It is unlikely your team will all be in the same place when a disaster strikes. We are overly reliant on cell phone communication. In a moderate or extreme emergency, it is likely that this service will either be interrupted (lack of power, towers destroyed) or overwhelmed with too many people trying to call at the same time. On Nine-Eleven, many people were frustrated in their attempts to use their cell phones. Also, texts are more likely to get through and use less battery than voice.

If there is an extended power outage, even if service isn’t interrupted, will you be able to recharge your cell phones? Will cell towers still transmit?

When you consider using a GPS on your cell phone, remember that in many cases, the mapping information is being downloaded from your net if you haven’t already downloaded it into the memory. Thus if your service is interrupted, your cell phone GPS can tell you where you are, but it might not display the map. Understand that the GPS on your cell (and many apps) are a way you can be tracked by people who have access to the technology. Most people don’t understand that they are basically carrying a tracking device with them all the time (their cell phone). It’s also a listening device.

There are other options.

GMRS and FRS radios work well for short distances, but their range is limited. Suffice it to say, that any system you use, make sure you test it. A problem with these systems is they require power to work. These usually work line of sight. So while the manufacturer might state they work 30-40 miles, the reality is, in uneven terrain, their effectiveness will be more limited. If purchasing these types of radios, get ones that run on 12 volt DC or rechargeable battery packs. It helps if they can also run on conventional batteries as you should have a supply of those on hand.

At the end of preparation, I cover power. I discuss solar power which can be indispensable in keeping your cell phone and GPS working.

CB radios are also an option, with greater range. Again, power consumption is a problem. Also, no matter what system you use, remember that anyone can be listening in on your frequency or channel. If you don’t live near water that people boat on, a sneaky way to communicate can be to get VDC marine radios. The bottom line, however, is assume any transmission you make is being listened to by others in an extreme emergency. So don’t be broadcasting to a team member “oh my gosh, we have so much food here, we don’t know what to do with it. Hurry up and join us for the feast tonight.” You might end up with too many dinner guests.

I’ve gone many places where there is no cell phone coverage. While going to Hole in the Rock in Grand Staircase-Escalante National Monument, my clutch began to burn out. 120 miles from the nearest civilization. Luckily I managed to sustain in third gear out of there but it made me consider the situation. I now carry a SpotX 2 Way Satellite Messenging GPS Tracking system with me whenever I’m in my Jeep or even day packing.

There are places all over the country, including in the Smoky Mountains, with no cell coverage. I view the SpotX as a potentially life-saving investment. It also provides peace of mind as my family can get hold of me any time and I can update them on my progress. When I camp, I send a location every night before I turn in.

In Special Forces we encrypted all our transmissions. The easiest way for your team is to have a short list of code words that mean various things.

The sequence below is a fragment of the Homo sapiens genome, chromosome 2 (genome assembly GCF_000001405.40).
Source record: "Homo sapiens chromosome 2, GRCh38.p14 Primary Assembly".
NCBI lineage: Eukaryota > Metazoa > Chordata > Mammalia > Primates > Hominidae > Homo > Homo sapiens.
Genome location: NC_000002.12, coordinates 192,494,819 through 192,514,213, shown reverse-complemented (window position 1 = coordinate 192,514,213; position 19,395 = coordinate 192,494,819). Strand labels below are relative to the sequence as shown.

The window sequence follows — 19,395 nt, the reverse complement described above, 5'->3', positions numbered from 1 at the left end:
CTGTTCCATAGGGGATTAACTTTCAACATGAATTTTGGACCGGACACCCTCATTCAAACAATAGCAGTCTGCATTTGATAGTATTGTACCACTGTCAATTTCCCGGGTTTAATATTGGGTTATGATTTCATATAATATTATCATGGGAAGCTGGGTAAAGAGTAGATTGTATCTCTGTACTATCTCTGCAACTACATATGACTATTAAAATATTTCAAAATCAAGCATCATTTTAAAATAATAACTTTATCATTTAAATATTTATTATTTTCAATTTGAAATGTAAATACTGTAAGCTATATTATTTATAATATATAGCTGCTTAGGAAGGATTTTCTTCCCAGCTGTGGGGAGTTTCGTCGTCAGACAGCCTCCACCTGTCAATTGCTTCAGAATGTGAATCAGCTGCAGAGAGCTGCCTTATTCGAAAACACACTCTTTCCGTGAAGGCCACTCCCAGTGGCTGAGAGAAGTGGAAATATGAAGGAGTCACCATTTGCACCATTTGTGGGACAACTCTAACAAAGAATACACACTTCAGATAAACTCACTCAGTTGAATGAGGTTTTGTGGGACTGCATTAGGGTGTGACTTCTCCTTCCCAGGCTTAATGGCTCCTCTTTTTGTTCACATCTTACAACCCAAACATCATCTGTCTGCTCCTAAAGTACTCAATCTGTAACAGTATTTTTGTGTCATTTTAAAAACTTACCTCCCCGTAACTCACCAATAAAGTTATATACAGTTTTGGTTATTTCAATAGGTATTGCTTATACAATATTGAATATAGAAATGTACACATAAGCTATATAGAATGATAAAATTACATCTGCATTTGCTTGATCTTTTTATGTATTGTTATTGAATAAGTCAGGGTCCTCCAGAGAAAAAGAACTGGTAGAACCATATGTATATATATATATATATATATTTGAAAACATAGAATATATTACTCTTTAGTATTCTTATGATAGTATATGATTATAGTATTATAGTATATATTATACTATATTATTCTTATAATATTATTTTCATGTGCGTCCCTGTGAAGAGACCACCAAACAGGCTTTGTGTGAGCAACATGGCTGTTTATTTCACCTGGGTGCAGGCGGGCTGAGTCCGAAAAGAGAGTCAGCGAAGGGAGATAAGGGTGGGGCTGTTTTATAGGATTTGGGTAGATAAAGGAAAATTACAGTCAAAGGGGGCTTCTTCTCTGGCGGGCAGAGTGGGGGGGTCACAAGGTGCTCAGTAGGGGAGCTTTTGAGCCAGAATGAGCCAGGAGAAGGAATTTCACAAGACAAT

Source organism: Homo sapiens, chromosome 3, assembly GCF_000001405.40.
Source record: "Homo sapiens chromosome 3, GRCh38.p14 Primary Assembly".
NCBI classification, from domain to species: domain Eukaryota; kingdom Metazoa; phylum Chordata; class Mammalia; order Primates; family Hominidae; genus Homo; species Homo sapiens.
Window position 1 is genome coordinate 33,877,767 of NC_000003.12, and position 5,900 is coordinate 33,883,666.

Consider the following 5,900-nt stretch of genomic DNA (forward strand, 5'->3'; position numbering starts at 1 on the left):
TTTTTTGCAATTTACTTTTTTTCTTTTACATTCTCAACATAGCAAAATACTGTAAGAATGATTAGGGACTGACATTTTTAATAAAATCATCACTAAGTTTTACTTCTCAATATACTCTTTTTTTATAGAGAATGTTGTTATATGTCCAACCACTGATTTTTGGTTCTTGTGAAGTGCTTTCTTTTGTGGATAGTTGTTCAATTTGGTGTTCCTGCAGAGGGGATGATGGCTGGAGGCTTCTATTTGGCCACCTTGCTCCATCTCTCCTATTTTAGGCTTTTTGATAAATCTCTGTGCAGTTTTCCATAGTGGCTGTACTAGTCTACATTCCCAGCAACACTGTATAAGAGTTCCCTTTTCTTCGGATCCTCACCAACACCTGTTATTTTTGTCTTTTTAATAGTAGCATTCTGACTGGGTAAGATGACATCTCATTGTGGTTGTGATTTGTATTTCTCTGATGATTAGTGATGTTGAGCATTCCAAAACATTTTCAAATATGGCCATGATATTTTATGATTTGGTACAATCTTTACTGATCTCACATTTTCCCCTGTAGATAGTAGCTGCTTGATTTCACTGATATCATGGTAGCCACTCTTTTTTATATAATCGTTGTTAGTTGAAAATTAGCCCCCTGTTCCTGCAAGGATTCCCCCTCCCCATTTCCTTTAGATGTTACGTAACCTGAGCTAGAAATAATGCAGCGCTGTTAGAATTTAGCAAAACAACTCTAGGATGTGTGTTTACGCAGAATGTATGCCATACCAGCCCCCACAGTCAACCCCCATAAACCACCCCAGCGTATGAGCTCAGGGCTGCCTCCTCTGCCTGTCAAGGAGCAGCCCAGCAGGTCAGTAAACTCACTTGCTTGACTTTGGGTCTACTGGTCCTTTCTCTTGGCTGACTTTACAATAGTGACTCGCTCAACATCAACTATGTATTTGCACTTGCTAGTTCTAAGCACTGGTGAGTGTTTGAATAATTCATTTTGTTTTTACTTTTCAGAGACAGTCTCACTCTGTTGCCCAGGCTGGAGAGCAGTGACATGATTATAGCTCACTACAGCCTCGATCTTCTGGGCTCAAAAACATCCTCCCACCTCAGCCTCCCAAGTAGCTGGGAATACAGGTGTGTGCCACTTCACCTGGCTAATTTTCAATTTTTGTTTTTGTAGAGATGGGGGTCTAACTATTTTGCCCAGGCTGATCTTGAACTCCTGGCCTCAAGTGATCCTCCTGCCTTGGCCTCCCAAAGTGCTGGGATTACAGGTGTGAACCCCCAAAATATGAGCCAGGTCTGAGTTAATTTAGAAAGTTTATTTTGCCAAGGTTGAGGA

Task Seventeen

Mod/Ex:  A-Team Code Word List




Bug Out Hide Site: BOHS:

I’ve been compromised and am sending this under duress:

Code name for each team member:

Code word for each day of the week:

Time zone (different from the one you live in) that will be used as code: (for example, if you are in East Coast time zone, everyone agrees to use Greenwich mean in commo, adding five hours):

Anchor Point for Team (described below):

Add whatever key words you believe you’ll need:

The key is if your code word for your ERP is Orange, if you say “let’s meet at Orange” no one else will know where you’re talking about. If you say “Orange is compromised”, the same thing. Your teammates know not to go to the ERP.

Have a system for days of the week and how many weeks. This allows you to coordinate a link up. If you sit for a few minutes and talk it out with team members, you will quickly realize there is a bunch of information you would want to transmit back and forth without someone understanding exactly what you’re saying. Make up your lists accordingly.

The Anchor Point is a spot you can use to communicate locations securely as long as no one else knows it: You can transmit: I am three-point-five kilometers from (code word for Anchor Point) at an azimuth of 127 degrees.  

Not only do code words make your communication more secure, they can also shorten your transmission time, which is always a plus as it saves power.

Pick two times a day to make communication. Much like Will Smith in I Am Legend, pick a certain time when members on your team will know your system is on. This allows you to save battery life. It also allows you to focus on other things, rather than hanging around the cell/satellite phone or radio all day.

In Special Forces we had two communications sergeants on each A-Team, an indication of how valuable we viewed this skill. While we are now overly reliant on satellite communications, these men are trained on other types of radios, including high frequency. A local Ham radio operator would be a good person to get to know. They might end up being the only one getting information from the “outside” world. There is something that can seriously disrupt communications: Electromagnetic Pulse, better known as EMP, is a high-intensity burst of electromagnetic particles. I discuss this further on, under Solar Flare.

The Green Beret Pocket-Sized Survival Guide

Green Beret Preparation and Survival Guide.